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Saturday, Apr. 30, 2016

In everything, there is a season

Wednesday, October 13, 2010

I admit it -- I go a little overboard decorating for holidays.

I'm not just talking about Christmas, either. I have lights for every occasion.

Look in the Rubbermaid tote in the closet in the spare room in my house and you'll find pink and red hearts for Valentine's Day, shamrocks for St. Patrick's Day, little yellow chicks popping from purple eggs for Easter, American flags and red, white and blue lights for the period from Memorial Day through Independence Day, pumpkins, ghosts, bats and witches' hats for Halloween, turkeys for Thanksgiving and reindeer and snowflakes for Christmas.

I'm just a really festive person who enjoys theme decorating.

When they came out with those huge blow-up snow globes for yards, I really, really wanted one.

My friend saw them, and she knew I'd have one if left to my own devices.

She immediately called my husband to give him the heads-up that these monstrosities were available so he could issue the order that I was not to get one.

He's got a good sense of humor, but he's got his limits.

My father-in-law works at a Target store, so when seasons are over, he buys whatever he can get his hands on that is $5 or less.

This past weekend when we were visiting my in-laws, we inherited a huge box full of orange lights, along with new jack o'lantern and ghost lights and a plastic tombstone that makes eerie sounds.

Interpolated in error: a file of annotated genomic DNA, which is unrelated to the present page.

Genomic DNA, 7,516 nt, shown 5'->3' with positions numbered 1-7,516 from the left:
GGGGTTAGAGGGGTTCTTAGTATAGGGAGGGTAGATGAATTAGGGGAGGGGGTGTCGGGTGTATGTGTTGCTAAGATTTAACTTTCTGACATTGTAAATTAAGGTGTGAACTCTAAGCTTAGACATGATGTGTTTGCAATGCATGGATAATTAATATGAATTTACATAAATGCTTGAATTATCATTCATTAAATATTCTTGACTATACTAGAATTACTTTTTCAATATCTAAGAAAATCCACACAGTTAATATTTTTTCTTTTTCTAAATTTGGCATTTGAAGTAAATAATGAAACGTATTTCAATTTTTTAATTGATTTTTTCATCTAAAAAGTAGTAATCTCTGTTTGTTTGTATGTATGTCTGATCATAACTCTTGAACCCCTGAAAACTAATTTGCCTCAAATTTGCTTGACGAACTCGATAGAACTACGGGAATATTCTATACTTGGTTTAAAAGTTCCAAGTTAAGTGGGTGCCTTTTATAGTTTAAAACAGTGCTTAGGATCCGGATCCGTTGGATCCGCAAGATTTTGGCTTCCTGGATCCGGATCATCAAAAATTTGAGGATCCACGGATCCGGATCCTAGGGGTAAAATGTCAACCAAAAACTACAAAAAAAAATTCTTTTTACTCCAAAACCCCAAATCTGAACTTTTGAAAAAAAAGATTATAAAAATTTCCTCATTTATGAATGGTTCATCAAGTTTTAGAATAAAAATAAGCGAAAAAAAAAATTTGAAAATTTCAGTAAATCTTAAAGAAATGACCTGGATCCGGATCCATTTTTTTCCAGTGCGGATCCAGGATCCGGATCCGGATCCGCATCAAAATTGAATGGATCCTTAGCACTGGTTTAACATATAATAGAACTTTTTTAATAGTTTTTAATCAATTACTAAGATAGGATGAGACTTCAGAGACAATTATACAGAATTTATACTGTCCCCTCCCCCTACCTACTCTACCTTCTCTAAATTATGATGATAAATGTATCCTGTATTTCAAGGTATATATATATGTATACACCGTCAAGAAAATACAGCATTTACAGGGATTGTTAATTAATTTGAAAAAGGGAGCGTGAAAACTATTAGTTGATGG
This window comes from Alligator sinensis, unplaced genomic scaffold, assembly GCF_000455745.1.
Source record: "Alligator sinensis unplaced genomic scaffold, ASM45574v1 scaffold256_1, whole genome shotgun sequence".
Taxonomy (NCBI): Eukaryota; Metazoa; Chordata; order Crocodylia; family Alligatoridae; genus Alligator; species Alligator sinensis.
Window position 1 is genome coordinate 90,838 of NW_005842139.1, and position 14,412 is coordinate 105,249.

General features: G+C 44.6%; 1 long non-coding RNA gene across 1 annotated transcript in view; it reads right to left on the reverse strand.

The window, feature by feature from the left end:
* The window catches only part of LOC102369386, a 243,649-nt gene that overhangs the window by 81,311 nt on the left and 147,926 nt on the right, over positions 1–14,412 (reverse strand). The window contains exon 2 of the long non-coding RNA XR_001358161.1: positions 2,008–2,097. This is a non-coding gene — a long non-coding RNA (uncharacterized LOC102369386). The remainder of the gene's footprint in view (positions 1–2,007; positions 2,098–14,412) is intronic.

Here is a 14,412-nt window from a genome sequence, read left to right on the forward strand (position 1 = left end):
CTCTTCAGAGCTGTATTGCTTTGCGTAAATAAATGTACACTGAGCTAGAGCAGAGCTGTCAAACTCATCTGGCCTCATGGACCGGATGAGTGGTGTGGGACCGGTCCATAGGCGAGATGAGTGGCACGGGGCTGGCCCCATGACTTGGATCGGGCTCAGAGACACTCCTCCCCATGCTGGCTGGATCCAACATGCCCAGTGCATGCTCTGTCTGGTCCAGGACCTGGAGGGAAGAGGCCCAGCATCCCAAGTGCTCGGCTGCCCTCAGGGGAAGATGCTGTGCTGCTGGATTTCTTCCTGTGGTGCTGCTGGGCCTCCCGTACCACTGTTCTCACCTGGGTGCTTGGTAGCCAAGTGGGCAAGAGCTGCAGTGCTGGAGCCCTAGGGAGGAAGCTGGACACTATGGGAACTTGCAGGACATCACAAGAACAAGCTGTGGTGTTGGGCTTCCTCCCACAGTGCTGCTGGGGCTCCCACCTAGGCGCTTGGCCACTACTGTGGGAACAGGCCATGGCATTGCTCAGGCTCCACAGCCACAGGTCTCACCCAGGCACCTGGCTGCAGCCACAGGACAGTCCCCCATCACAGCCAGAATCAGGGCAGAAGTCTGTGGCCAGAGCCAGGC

My husband was less than pleased ("Thanks, Dad ... where am I going to put all this crap?"), but my father-in-law has known me for a long time and knows I would never turn down free decorations.

So, this weekend we will be putting up lights. We live way back off the road and no one will see them but us, but I don't care.

I love being surrounded by twinkling lights. I love fall, and I love every holiday from Halloween onward.

I probably inherited my penchant for overdecorating from my father -- he didn't know how to do anything halfway.

When my daughter was 3, she went through a phase where she liked ice pops.

My dad went to Sam's Club and bought a case -- 350 of them.

I think they lasted her three summers.

When my mother decided she wanted to start colleting covered dishes, my dad started combing antique shops in earnest.

She had a china cabinet full of them within a month.

If one was good, my father reasoned, why wouldn't 100 be better?

I know when I decorate for holidays I walk a fine line between festive and tacky, but I like it that way.

Now that my dad is gone, I feel like I am carrying on his tradition when I drape fake cobwebs over ever still surface at Halloween or wrap pine and holly garland around every banister or pole I can get to at Christmas.

He just wanted everything to be special for us ... and, largely because of him, it was.

There are worse things I could have picked up from my paternal gene pool. This was one of my dad's most endearing qualities.

I told my husband I wanted so many lights on my house this year for Christmas that an aircraft could land safely on our roof.

For me, I think, decorating is about more than each individual holiday. What those lights and trinkets remind me of is that there are things in every season, in every day, really, to celebrate.

At least that's what I tell my husband.

But he still won't let me have the snow globe.

I guess he has to draw the line somewhere.

Jamie Barrand is the editor of the Banner Graphic.